Modified 2-Tumor (L1210, Colon 38) Assay to Screen for Solid Tumor Selective Agents

  • K. S. Smith
  • G. J. Badiner
  • E. G. Adams
  • D. K. Wilson
  • L. H. Li
  • B. K. Bhuyan
Part of the Developments in Oncology book series (DION, volume 68)


In 1983, the Cancer Research Department of The Upjohn Company and Dr. Tom Corbett (then at Michigan Cancer Foundation) initiated a collaborative effort to screen for agents selectively toxic to solid tumors. The need for this assay arose from the fact that the leukemic (L1210 and P388) cell lines used in vitro and in vivo as the primary screen for antitumor agents had produced substances that were primarily active against leukemias and lymphomas. This leukemia-oriented strategy had not generated agents significantly active against the common solid tumors such as lung, colon, pancreas, stomach, etc. For example, of more than 100 agents which were active against P388, only about 2% were active against Lewis lung carcinoma or colon 38 or human xenograft CX-1 (1,2). Corbett et al. (1,4) hypothesized that the vulnerability of P388 was different from that of the solid tumors. Therefore, they suggested that the specific vulnerability of tumor of a particular organ system would be detected only by models appropriate for that organ system (3). They proposed the 2-tumor assay to screen for compounds selectively toxic against solid tumors (4). In this assay, the lethality of the agent for L1210 cells was compared to lethality to cells from a drug-insensitive solid tumor (e.g. pancreatic adenocarcinoma 02, colon 38, etc.). The L1210 cells will identify agents toxic to rapidly growing cells, whereas the solid tumor cells will select new agents that are possibly solid tumor specific. This assay had two other advantages: (i) Primary expiants of tumor (instead of a cell line) were used in the assay. Cells from primary explants are much more likely to retain the characteristics of the original tumor than a cultured cell line, (ii) The ability of the cells to survive and form colonies was used as the end point. This is preferable to an indirect end point such as a colorimetric protein determination or a trypan-blue viability assay.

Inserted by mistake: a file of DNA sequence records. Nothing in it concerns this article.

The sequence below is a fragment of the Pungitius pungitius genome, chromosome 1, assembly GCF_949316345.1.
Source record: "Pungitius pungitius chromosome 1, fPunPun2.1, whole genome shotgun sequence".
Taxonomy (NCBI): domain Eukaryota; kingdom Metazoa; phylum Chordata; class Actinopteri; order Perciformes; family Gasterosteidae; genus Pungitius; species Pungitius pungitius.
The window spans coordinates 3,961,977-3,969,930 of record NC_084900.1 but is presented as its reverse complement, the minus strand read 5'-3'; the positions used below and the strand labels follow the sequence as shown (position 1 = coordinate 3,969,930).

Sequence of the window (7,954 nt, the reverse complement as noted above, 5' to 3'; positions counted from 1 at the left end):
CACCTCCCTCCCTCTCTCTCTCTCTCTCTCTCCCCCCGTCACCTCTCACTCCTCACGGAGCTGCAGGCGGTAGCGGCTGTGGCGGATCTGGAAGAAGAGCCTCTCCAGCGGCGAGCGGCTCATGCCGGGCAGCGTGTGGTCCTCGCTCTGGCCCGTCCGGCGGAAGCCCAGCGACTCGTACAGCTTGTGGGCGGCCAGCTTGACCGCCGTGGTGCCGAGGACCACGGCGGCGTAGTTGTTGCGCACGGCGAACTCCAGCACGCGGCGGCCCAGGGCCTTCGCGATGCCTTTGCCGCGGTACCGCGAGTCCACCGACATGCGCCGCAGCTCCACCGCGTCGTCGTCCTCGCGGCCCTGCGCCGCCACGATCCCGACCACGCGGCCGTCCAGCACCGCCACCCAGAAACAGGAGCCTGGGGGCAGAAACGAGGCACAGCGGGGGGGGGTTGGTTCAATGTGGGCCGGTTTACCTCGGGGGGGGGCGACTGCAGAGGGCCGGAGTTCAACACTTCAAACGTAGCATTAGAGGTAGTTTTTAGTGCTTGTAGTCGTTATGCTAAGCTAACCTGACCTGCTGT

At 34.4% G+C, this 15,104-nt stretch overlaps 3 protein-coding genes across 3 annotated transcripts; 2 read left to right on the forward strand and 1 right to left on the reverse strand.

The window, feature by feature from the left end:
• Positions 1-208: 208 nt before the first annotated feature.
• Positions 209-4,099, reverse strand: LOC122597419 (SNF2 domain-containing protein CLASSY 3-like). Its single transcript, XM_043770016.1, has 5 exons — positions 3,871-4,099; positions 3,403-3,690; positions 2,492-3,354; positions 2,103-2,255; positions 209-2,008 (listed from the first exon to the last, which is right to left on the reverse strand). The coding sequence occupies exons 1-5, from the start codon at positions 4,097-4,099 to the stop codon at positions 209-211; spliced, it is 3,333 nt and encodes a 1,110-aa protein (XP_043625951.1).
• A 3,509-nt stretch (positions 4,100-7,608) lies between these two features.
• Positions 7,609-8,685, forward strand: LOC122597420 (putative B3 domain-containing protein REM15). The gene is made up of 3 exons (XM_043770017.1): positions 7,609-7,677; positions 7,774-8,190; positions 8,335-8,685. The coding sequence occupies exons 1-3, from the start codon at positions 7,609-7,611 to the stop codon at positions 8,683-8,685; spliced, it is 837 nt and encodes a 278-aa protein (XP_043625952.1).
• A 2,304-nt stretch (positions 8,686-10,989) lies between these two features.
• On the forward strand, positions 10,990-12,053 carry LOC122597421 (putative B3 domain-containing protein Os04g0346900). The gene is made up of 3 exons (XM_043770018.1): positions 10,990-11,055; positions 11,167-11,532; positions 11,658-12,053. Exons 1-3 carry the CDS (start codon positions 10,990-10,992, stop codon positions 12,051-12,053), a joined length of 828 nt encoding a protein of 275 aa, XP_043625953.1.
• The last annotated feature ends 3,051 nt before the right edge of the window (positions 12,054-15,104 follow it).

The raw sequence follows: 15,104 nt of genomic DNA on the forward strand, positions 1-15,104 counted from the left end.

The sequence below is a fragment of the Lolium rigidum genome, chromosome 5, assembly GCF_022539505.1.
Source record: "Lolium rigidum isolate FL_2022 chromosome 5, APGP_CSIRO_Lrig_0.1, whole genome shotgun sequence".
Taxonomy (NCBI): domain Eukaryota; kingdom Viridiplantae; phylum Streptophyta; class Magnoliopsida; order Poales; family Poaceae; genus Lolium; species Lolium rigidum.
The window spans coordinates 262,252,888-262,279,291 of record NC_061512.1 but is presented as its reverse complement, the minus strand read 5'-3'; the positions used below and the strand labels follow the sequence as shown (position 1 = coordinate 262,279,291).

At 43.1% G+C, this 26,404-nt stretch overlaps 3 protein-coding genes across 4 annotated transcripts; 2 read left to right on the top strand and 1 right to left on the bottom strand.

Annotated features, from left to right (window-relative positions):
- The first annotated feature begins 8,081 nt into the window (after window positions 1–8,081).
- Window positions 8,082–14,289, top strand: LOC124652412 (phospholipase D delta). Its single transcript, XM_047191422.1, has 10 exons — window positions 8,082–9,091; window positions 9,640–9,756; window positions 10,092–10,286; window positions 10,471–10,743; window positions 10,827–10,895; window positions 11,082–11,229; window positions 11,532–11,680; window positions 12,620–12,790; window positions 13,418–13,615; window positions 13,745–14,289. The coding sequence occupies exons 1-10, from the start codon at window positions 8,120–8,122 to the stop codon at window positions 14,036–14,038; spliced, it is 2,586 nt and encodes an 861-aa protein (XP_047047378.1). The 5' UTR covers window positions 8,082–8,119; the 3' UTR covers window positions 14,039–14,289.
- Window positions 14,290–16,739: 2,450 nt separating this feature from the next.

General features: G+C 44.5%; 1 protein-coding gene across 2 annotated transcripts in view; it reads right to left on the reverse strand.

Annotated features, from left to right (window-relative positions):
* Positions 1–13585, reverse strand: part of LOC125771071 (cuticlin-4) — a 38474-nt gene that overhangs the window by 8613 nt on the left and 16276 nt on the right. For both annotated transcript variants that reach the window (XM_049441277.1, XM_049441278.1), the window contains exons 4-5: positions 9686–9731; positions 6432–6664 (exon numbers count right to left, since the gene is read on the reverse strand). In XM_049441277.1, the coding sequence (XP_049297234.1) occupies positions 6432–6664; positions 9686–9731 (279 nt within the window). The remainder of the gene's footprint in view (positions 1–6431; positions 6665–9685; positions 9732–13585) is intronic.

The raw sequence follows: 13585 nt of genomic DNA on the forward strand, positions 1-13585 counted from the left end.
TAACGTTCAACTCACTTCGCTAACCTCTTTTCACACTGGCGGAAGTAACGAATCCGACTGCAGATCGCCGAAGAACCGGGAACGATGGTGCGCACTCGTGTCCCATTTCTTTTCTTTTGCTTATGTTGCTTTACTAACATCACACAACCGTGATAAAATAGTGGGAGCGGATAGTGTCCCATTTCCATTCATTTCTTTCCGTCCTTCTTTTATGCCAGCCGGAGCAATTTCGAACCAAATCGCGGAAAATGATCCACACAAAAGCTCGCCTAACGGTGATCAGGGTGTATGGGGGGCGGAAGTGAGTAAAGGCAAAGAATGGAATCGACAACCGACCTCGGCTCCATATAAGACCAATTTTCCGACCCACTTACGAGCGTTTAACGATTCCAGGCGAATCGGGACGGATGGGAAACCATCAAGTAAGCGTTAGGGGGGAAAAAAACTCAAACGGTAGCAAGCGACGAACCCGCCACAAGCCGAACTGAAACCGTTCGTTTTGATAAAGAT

L1210 Cell Coulter Counter Solid Tumor Cell LI210 Cell Upjohn Company 
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Copyright information

© Springer Science+Business Media New York 1992

Authors and Affiliations

  • K. S. Smith
  • G. J. Badiner
  • E. G. Adams
  • D. K. Wilson
  • L. H. Li
  • B. K. Bhuyan

There are no affiliations available

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